King Edward III is remembered in history for starting the Hundred Years War, annexing large parts of France for England, as well as being the reigning king during the period of the Black Death. What he is infinitely less well-known for, is building a small royal residence at Rotherhithe in South East London, the remains of which can still be seen today.
The remains of the so called King Edward III’s Manor House are near the Thames in Rotherhithe in London. The house was built around 1350 by King Edward III when Rotherhithe was just a small hamlet in low lying marshland.
The manor house itself was built on a small island directly next to the River Thames and consisted of several stone buildings arranged around a courtyard. These included a hall with a fireplace, the private apartments of the king, kitchens and further buildings.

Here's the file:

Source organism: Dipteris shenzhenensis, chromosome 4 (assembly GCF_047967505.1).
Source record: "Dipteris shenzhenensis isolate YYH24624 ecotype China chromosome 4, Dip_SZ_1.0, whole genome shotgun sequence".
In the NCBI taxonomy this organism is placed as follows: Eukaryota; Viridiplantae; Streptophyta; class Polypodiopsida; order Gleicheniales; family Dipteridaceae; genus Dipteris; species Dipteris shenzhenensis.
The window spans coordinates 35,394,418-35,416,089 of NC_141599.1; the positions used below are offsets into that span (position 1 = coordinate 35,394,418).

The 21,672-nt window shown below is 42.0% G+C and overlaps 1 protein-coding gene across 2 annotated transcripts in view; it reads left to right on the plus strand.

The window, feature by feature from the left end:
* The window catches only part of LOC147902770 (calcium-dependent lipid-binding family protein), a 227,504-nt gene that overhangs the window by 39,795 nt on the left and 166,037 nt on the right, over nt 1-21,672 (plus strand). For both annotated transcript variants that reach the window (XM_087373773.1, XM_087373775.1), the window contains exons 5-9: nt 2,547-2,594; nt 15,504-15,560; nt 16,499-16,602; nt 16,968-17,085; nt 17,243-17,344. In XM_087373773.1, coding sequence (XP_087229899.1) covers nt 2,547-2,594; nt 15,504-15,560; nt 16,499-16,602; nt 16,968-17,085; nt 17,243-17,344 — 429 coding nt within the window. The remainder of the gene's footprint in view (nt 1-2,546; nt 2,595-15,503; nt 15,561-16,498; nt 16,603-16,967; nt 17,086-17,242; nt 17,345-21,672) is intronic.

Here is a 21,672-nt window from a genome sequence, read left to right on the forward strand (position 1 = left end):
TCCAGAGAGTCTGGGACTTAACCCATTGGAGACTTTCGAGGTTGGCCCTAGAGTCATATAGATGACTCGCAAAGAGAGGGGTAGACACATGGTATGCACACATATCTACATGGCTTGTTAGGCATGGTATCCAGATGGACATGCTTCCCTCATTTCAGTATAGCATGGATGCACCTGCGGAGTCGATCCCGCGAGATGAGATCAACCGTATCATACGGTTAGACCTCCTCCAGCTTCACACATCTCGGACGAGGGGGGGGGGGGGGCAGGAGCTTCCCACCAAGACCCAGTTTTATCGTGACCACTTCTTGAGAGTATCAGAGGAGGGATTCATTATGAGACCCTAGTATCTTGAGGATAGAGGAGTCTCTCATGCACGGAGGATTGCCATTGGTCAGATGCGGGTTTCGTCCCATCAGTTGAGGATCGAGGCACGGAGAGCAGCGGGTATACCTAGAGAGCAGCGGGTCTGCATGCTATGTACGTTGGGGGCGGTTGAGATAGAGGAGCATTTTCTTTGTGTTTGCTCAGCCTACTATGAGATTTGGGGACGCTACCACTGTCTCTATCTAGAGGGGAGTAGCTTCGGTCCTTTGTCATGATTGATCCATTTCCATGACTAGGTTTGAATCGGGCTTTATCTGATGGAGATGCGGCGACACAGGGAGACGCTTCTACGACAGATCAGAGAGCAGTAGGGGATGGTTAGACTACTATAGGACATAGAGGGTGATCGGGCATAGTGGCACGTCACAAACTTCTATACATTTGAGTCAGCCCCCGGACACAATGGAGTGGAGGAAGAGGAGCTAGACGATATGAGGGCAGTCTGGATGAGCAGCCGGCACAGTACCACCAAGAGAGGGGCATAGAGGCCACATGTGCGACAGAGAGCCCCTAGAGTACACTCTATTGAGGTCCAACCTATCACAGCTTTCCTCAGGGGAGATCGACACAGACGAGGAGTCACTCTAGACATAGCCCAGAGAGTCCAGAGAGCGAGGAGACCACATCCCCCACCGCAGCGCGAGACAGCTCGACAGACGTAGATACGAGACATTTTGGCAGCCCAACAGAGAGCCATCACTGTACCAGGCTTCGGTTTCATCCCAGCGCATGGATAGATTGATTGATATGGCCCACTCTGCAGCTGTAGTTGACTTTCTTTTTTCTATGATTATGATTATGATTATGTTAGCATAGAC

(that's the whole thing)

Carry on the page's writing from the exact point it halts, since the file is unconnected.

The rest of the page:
The function of the house is disputed. It seems unlikely that it was a hunting lodge. However, it has been suggested that it was a falconry.
In the 16th century the house was sold to private owners. In the 17th century the place became a pottery. In the following 18th and 19th century the area was built up with warehouses and the remains of the manor house were incorporated into a warehouse. The facade of the manor house was still standing in 1907. The warehouse was demolished in the 1970s. Excavations were conducted in the 1980s and the remaining parts preserved.